Nike Alphafly Next%
A review of Nike's latest (and greatest?) racing shoe.

A review.

Go big or go home, they say.

We've got the first kit review for Toppy Runs the World ... and we're going with the most controversial shoe there is: the Nike Alphafly.

A few things about how I review stuff before we get started: I'm not going to go into stats about drop or stack height or anything like that, unless those things have had a significant impact on my shoe experience. I'm not sure how that's helpful, and it's easily looked up. Instead, I'm going to talk about MY experience in the shoe, and how well it serves it's function.

Here we are. Nike Alphafly Next%. Bought with my own money.

Here's how the shoe has been used prior to review:

  • One tempo run
  • One marathon pace workout
  • The 2020 Virtual London Marathon
  • Total: 59.9 miles

My basic verdict on this shoe is: don't buy it.

While it's definitely a good shoe to race in, it's also not as good as the two marathon racing shoes that came before it: I preferred racing in both the Vaporfly Next% and Vaporfly 4% Flyknit to the Alphafly.

The question is why - and I have a couple of thoughts on this:

First, there is too much shoe here. The Alphaflys are higher and wider and very obviously present through every step of every run I've put into them. I never managed to forget that they were on my feet. And as much as I love running shoes, I don't want to be thinking about the shoes on my run.

In fact, I'll go as far as to state that my favourite shoes are all shoes that I forget about and just do their job.

Second, they aren't as fast as the Vaporfly Next%

I feel I need to put an asterisk on this. I mean, I set a personal best in them, and Kipchoge ran under two hours in the things. So they're not a slow shoe at all ... they're just slower than their Vaporfly cousins when they're on my feet.

Toppy, I hear you ask, you ran faster in the Alphaflys - why do you insist that you're faster in Vaporflys?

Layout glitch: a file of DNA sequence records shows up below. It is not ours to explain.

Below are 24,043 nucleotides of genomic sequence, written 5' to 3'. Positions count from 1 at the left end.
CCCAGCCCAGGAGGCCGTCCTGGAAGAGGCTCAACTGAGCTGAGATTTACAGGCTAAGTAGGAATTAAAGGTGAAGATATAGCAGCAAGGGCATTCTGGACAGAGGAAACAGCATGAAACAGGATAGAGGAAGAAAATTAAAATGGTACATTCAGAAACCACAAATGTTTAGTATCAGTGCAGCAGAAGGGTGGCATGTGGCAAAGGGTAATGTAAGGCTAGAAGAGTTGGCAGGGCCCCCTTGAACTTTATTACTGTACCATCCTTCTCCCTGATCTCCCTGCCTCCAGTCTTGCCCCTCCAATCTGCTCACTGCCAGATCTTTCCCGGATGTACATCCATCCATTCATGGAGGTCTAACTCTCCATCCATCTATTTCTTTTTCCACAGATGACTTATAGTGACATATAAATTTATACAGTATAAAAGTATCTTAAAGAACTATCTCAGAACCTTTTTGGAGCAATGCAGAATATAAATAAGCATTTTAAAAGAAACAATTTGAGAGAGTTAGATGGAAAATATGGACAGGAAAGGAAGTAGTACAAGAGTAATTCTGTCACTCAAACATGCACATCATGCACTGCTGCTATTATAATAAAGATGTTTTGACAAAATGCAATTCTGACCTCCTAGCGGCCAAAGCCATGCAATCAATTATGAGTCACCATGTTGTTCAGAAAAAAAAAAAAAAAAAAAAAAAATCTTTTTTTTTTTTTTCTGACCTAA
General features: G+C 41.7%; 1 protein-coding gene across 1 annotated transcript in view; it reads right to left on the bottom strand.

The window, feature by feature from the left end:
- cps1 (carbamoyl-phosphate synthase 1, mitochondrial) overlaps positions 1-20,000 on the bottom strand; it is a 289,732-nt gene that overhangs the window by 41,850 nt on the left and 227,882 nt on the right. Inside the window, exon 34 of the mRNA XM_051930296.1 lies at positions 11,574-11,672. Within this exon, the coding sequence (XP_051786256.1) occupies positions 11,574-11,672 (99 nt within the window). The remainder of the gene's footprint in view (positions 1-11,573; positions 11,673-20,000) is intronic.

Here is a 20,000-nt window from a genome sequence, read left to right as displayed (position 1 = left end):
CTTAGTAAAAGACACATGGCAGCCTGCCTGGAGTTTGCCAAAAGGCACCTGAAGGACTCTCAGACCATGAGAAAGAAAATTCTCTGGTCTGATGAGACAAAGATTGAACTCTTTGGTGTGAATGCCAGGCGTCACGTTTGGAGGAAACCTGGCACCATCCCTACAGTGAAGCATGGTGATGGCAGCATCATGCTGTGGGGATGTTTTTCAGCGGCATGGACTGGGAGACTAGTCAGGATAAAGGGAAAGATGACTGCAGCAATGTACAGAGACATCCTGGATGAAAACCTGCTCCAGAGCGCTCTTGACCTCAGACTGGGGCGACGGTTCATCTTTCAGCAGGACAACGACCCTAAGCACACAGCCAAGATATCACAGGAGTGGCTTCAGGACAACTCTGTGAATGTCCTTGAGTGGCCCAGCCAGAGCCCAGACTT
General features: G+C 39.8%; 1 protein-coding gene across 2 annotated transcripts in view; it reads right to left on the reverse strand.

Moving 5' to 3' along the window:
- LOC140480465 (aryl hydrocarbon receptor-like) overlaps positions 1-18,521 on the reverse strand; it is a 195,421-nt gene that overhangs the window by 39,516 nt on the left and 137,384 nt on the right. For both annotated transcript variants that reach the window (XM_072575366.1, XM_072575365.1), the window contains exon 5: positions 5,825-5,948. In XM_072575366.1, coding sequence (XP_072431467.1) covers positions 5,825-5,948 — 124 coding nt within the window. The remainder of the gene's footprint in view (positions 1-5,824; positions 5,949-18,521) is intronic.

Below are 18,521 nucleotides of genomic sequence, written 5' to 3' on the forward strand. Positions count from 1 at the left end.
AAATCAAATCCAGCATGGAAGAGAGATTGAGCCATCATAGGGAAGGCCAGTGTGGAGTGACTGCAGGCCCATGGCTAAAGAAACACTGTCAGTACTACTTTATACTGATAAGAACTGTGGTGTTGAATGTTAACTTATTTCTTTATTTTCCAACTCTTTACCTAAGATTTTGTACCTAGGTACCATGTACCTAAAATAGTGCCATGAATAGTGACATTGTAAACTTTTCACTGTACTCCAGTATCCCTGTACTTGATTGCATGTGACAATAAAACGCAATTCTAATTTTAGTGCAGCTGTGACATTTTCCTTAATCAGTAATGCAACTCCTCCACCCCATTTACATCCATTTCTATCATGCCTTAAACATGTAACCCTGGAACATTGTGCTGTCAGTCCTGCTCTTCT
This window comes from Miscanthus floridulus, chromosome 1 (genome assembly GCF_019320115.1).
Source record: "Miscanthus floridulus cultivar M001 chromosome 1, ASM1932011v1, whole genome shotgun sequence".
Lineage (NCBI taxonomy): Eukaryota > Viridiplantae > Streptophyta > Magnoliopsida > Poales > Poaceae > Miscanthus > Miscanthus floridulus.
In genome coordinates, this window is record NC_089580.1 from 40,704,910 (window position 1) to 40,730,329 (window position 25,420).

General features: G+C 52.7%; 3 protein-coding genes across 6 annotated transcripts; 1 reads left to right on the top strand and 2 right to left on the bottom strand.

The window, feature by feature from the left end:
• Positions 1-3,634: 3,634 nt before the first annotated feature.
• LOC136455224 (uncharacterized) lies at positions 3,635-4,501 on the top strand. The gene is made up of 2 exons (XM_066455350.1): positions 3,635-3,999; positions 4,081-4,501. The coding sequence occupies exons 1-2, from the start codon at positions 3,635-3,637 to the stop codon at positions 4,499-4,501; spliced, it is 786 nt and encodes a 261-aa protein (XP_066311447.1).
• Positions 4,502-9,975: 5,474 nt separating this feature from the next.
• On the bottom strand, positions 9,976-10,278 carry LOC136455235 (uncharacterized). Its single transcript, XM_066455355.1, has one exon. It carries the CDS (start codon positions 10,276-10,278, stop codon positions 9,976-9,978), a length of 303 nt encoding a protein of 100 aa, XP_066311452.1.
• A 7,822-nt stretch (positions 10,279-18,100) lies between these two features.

Well, let me tell you:

I had Vaporfly Next% on my feet during tune-up races prior to London. And turned in 10k and Half Marathon times that line up with a 2:58 and 3:04 marathon, respectively, using VDOT tables. My marathon time? 3:14:06.

I had Vaporfly Next% on my feet during Marathon Pace workouts throughout my training block, and regularly turned out pace that would have had me under 3:05 on the very same course where I ran my marathon, during high mileage weeks where I wasn't tapered.

And generally speaking, I found holding my Threshold pace during the one workout with the Alphaflys to be more difficult than it typically was with other shoes.

In any case, during the race the pace I was looking for wasn't there. That's clearly not the shoes, which have gone faster on other people's feet, but as they're the most expensive marathon racing shoes on the market, I shouldn't have better results with cheaper shoes from the same company.

Second, they aren't great in the wet. Conditions were wet on London Marathon day, and these shoes really held water. By comparison, again, things were wet when I ran the 2019 Berlin Marathon ... and I was extremely happy that the Vaporweave on the Next% barely held any water at all, keeping my feet feeling relatively light.

All in all, I've found the Vaporfly Next% to be more versatile and faster than the Alphafly. Maybe if your stride is more like Kipchoge's, the air pods will provide additional benefit and make you faster with these ... but the Alphafly is certainly not my super-shoe of choice.

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  1. Pingback:Brooks Hyperion Elite 2 - Toppy Runs the World

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